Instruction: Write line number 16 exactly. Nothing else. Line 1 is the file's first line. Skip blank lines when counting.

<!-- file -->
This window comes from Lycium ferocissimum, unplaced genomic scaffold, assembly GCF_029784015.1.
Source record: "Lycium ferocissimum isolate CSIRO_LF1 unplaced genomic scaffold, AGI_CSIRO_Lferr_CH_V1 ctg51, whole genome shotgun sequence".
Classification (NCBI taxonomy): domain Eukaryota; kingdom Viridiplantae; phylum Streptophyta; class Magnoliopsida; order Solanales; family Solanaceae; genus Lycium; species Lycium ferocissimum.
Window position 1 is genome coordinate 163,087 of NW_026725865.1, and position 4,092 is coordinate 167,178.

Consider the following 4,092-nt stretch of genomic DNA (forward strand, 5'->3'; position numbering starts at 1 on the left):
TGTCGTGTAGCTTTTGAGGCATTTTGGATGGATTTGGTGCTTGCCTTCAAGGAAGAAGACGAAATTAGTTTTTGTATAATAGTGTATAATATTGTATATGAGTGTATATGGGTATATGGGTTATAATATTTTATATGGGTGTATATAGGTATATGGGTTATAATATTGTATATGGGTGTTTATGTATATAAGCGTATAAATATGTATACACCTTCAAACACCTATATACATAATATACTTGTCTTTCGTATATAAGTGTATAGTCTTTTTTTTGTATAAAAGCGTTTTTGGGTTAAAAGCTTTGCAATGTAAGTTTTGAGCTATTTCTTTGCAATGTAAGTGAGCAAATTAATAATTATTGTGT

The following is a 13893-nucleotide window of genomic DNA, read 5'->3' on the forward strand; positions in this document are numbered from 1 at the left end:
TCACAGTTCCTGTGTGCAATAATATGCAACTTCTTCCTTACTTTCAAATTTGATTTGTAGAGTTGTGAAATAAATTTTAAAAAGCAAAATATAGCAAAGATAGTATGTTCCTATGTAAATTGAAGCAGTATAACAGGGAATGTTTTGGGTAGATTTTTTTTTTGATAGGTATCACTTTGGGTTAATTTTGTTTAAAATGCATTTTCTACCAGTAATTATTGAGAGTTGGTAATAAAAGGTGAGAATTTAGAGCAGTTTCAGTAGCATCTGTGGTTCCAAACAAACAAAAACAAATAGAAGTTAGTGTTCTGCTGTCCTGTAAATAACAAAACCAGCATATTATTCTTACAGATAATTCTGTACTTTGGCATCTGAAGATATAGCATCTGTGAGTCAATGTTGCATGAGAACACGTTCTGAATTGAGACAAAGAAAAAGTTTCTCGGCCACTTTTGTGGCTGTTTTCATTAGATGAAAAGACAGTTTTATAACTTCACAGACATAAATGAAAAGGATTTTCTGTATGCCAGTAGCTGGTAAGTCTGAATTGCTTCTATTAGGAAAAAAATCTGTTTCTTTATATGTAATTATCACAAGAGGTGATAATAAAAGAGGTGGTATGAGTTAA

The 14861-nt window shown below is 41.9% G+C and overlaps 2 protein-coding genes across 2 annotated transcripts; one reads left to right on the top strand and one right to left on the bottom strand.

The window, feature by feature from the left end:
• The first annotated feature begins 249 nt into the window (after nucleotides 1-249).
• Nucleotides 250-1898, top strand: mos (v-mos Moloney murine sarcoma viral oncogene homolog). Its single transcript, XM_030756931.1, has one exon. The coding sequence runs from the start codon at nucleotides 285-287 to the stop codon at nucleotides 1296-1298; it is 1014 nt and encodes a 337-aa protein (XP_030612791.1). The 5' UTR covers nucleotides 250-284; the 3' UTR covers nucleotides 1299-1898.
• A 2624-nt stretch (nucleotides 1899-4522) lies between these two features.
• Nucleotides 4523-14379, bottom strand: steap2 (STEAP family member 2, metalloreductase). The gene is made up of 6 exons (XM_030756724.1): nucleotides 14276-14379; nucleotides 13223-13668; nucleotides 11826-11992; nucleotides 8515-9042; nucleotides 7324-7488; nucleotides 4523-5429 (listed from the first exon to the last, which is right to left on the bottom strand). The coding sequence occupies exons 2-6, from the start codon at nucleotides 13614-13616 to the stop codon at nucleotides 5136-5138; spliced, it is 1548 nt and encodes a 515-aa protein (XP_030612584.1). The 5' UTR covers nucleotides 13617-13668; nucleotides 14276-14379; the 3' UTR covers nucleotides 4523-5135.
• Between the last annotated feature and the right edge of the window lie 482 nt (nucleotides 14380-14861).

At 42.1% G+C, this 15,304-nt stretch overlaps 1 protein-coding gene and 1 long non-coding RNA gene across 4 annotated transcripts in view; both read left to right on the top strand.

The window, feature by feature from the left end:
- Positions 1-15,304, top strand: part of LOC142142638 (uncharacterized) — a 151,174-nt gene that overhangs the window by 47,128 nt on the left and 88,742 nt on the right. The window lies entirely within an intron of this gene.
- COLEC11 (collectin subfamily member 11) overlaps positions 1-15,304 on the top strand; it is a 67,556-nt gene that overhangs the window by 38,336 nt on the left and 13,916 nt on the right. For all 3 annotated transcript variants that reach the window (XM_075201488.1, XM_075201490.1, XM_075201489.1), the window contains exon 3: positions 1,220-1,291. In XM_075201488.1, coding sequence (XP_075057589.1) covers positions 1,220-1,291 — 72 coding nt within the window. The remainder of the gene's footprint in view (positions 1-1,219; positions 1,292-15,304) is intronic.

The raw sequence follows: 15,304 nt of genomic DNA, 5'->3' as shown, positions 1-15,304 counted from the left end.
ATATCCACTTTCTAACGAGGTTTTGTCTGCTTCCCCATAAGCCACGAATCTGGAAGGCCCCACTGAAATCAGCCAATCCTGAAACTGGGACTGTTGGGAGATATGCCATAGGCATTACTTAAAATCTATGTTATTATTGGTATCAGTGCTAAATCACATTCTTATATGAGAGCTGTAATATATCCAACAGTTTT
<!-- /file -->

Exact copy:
At 42.1% G+C, this 15,304-nt stretch overlaps 1 protein-coding gene and 1 long non-coding RNA gene across 4 annotated transcripts in view; both read left to right on the top strand.